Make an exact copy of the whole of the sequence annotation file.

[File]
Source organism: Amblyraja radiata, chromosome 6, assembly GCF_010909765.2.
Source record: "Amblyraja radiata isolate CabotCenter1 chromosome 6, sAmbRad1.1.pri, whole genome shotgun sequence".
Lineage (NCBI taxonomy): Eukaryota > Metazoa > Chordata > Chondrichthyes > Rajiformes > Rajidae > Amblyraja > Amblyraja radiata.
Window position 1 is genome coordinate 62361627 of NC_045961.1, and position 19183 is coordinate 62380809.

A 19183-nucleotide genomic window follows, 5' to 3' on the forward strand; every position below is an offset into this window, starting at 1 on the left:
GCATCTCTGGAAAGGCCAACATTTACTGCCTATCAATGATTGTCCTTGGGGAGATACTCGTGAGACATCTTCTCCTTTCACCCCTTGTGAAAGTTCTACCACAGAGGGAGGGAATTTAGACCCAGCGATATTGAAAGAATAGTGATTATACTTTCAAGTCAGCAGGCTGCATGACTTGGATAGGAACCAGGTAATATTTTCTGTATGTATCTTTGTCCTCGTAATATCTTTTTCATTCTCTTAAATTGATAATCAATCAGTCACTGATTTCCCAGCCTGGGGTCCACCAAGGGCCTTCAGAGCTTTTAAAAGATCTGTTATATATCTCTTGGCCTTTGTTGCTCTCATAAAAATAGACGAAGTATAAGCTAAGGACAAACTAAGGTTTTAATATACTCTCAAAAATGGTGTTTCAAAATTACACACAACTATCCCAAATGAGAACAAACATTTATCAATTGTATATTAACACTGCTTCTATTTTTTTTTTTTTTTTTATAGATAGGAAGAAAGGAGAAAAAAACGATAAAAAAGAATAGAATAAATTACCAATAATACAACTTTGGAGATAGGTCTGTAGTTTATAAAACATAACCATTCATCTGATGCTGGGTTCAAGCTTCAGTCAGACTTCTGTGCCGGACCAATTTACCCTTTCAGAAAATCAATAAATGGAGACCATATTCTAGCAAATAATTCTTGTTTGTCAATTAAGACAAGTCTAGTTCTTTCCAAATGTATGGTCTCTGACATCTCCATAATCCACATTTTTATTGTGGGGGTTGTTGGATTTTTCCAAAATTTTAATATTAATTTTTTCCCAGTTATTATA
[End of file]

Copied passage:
Source organism: Amblyraja radiata, chromosome 6, assembly GCF_010909765.2.
Source record: "Amblyraja radiata isolate CabotCenter1 chromosome 6, sAmbRad1.1.pri, whole genome shotgun sequence".
Lineage (NCBI taxonomy): Eukaryota > Metazoa > Chordata > Chondrichthyes > Rajiformes > Rajidae > Amblyraja > Amblyraja radiata.
Window position 1 is genome coordinate 62361627 of NC_045961.1, and position 19183 is coordinate 62380809.

A 19183-nucleotide genomic window follows, 5' to 3' on the forward strand; every position below is an offset into this window, starting at 1 on the left:
GCATCTCTGGAAAGGCCAACATTTACTGCCTATCAATGATTGTCCTTGGGGAGATACTCGTGAGACATCTTCTCCTTTCACCCCTTGTGAAAGTTCTACCACAGAGGGAGGGAATTTAGACCCAGCGATATTGAAAGAATAGTGATTATACTTTCAAGTCAGCAGGCTGCATGACTTGGATAGGAACCAGGTAATATTTTCTGTATGTATCTTTGTCCTCGTAATATCTTTTTCATTCTCTTAAATTGATAATCAATCAGTCACTGATTTCCCAGCCTGGGGTCCACCAAGGGCCTTCAGAGCTTTTAAAAGATCTGTTATATATCTCTTGGCCTTTGTTGCTCTCATAAAAATAGACGAAGTATAAGCTAAGGACAAACTAAGGTTTTAATATACTCTCAAAAATGGTGTTTCAAAATTACACACAACTATCCCAAATGAGAACAAACATTTATCAATTGTATATTAACACTGCTTCTATTTTTTTTTTTTTTTTTATAGATAGGAAGAAAGGAGAAAAAAACGATAAAAAAGAATAGAATAAATTACCAATAATACAACTTTGGAGATAGGTCTGTAGTTTATAAAACATAACCATTCATCTGATGCTGGGTTCAAGCTTCAGTCAGACTTCTGTGCCGGACCAATTTACCCTTTCAGAAAATCAATAAATGGAGACCATATTCTAGCAAATAATTCTTGTTTGTCAATTAAGACAAGTCTAGTTCTTTCCAAATGTATGGTCTCTGACATCTCCATAATCCACATTTTTATTGTGGGGGTTGTTGGATTTTTCCAAAATTTTAATATTAATTTTTTCCCAGTTATTATA